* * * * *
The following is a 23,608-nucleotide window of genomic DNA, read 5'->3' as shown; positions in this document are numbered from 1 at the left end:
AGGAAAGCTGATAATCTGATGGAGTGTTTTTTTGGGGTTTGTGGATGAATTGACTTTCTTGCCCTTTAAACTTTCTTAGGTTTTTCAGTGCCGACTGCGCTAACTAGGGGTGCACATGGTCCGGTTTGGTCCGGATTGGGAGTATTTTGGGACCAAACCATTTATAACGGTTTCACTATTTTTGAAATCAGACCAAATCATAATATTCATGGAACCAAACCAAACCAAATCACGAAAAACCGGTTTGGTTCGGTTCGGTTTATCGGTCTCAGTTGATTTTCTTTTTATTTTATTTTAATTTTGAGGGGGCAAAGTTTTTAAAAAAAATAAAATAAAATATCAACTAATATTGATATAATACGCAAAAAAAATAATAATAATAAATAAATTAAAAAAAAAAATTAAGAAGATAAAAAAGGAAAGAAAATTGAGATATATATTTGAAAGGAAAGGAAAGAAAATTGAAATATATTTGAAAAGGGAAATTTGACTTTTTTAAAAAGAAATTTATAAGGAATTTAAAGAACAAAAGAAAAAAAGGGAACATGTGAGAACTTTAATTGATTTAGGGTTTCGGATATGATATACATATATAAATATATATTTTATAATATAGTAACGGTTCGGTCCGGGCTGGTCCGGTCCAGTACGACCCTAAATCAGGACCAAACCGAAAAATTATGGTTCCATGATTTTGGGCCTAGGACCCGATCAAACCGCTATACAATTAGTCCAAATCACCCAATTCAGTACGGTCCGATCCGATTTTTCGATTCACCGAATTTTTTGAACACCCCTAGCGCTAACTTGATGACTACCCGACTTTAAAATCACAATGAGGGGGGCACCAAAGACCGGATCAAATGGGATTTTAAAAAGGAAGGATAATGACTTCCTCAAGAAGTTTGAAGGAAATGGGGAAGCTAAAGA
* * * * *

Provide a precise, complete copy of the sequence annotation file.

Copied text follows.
The following is a 23,608-nucleotide window of genomic DNA, read 5'->3' as shown; positions in this document are numbered from 1 at the left end:
AGGAAAGCTGATAATCTGATGGAGTGTTTTTTTGGGGTTTGTGGATGAATTGACTTTCTTGCCCTTTAAACTTTCTTAGGTTTTTCAGTGCCGACTGCGCTAACTAGGGGTGCACATGGTCCGGTTTGGTCCGGATTGGGAGTATTTTGGGACCAAACCATTTATAACGGTTTCACTATTTTTGAAATCAGACCAAATCATAATATTCATGGAACCAAACCAAACCAAATCACGAAAAACCGGTTTGGTTCGGTTCGGTTTATCGGTCTCAGTTGATTTTCTTTTTATTTTATTTTAATTTTGAGGGGGCAAAGTTTTTAAAAAAAATAAAATAAAATATCAACTAATATTGATATAATACGCAAAAAAAATAATAATAATAAATAAATTAAAAAAAAAAATTAAGAAGATAAAAAAGGAAAGAAAATTGAGATATATATTTGAAAGGAAAGGAAAGAAAATTGAAATATATTTGAAAAGGGAAATTTGACTTTTTTAAAAAGAAATTTATAAGGAATTTAAAGAACAAAAGAAAAAAAGGGAACATGTGAGAACTTTAATTGATTTAGGGTTTCGGATATGATATACATATATAAATATATATTTTATAATATAGTAACGGTTCGGTCCGGGCTGGTCCGGTCCAGTACGACCCTAAATCAGGACCAAACCGAAAAATTATGGTTCCATGATTTTGGGCCTAGGACCCGATCAAACCGCTATACAATTAGTCCAAATCACCCAATTCAGTACGGTCCGATCCGATTTTTCGATTCACCGAATTTTTTGAACACCCCTAGCGCTAACTTGATGACTACCCGACTTTAAAATCACAATGAGGGGGGCACCAAAGACCGGATCAAATGGGATTTTAAAAAGGAAGGATAATGACTTCCTCAAGAAGTTTGAAGGAAATGGGGAAGCTAAAGA